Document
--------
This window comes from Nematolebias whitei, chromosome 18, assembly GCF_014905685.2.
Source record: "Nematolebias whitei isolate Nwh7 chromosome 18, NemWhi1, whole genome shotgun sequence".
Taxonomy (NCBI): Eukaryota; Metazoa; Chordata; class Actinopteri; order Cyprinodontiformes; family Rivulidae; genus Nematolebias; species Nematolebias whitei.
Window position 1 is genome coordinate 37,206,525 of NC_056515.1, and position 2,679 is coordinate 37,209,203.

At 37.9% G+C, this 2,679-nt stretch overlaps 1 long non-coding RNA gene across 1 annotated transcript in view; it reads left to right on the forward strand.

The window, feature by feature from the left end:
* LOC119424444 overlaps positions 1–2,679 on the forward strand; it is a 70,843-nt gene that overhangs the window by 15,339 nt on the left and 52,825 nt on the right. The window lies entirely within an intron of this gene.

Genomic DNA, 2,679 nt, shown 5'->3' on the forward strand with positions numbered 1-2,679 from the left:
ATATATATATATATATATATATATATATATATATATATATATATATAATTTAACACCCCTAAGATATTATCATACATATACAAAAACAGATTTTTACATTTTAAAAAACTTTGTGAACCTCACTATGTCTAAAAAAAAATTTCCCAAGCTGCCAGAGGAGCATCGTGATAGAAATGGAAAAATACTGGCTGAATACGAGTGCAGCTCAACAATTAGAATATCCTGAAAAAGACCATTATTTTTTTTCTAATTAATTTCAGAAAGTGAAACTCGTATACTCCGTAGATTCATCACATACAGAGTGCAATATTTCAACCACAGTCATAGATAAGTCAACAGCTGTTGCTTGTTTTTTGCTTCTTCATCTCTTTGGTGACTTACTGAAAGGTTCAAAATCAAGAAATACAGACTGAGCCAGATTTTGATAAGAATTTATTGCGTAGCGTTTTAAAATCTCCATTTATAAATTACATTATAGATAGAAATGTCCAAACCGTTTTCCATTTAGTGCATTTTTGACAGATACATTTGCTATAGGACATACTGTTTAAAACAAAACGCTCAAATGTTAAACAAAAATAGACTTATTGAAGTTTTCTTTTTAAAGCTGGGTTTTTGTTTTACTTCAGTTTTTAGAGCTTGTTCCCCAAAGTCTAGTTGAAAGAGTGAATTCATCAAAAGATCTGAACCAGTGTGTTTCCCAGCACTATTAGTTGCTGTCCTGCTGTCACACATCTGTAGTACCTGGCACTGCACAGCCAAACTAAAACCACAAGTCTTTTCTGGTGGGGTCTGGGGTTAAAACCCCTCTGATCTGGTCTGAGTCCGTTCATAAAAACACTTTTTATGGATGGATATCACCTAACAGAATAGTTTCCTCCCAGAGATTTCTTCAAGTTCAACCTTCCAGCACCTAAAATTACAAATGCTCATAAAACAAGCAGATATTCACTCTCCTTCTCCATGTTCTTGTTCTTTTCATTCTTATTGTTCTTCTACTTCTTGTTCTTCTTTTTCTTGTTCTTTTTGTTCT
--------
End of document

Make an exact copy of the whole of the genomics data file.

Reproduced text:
This window comes from Nematolebias whitei, chromosome 18, assembly GCF_014905685.2.
Source record: "Nematolebias whitei isolate Nwh7 chromosome 18, NemWhi1, whole genome shotgun sequence".
Taxonomy (NCBI): Eukaryota; Metazoa; Chordata; class Actinopteri; order Cyprinodontiformes; family Rivulidae; genus Nematolebias; species Nematolebias whitei.
Window position 1 is genome coordinate 37,206,525 of NC_056515.1, and position 2,679 is coordinate 37,209,203.

At 37.9% G+C, this 2,679-nt stretch overlaps 1 long non-coding RNA gene across 1 annotated transcript in view; it reads left to right on the forward strand.

The window, feature by feature from the left end:
* LOC119424444 overlaps positions 1–2,679 on the forward strand; it is a 70,843-nt gene that overhangs the window by 15,339 nt on the left and 52,825 nt on the right. The window lies entirely within an intron of this gene.

Genomic DNA, 2,679 nt, shown 5'->3' on the forward strand with positions numbered 1-2,679 from the left:
ATATATATATATATATATATATATATATATATATATATATATATATAATTTAACACCCCTAAGATATTATCATACATATACAAAAACAGATTTTTACATTTTAAAAAACTTTGTGAACCTCACTATGTCTAAAAAAAAATTTCCCAAGCTGCCAGAGGAGCATCGTGATAGAAATGGAAAAATACTGGCTGAATACGAGTGCAGCTCAACAATTAGAATATCCTGAAAAAGACCATTATTTTTTTTCTAATTAATTTCAGAAAGTGAAACTCGTATACTCCGTAGATTCATCACATACAGAGTGCAATATTTCAACCACAGTCATAGATAAGTCAACAGCTGTTGCTTGTTTTTTGCTTCTTCATCTCTTTGGTGACTTACTGAAAGGTTCAAAATCAAGAAATACAGACTGAGCCAGATTTTGATAAGAATTTATTGCGTAGCGTTTTAAAATCTCCATTTATAAATTACATTATAGATAGAAATGTCCAAACCGTTTTCCATTTAGTGCATTTTTGACAGATACATTTGCTATAGGACATACTGTTTAAAACAAAACGCTCAAATGTTAAACAAAAATAGACTTATTGAAGTTTTCTTTTTAAAGCTGGGTTTTTGTTTTACTTCAGTTTTTAGAGCTTGTTCCCCAAAGTCTAGTTGAAAGAGTGAATTCATCAAAAGATCTGAACCAGTGTGTTTCCCAGCACTATTAGTTGCTGTCCTGCTGTCACACATCTGTAGTACCTGGCACTGCACAGCCAAACTAAAACCACAAGTCTTTTCTGGTGGGGTCTGGGGTTAAAACCCCTCTGATCTGGTCTGAGTCCGTTCATAAAAACACTTTTTATGGATGGATATCACCTAACAGAATAGTTTCCTCCCAGAGATTTCTTCAAGTTCAACCTTCCAGCACCTAAAATTACAAATGCTCATAAAACAAGCAGATATTCACTCTCCTTCTCCATGTTCTTGTTCTTTTCATTCTTATTGTTCTTCTACTTCTTGTTCTTCTTTTTCTTGTTCTTTTTGTTCT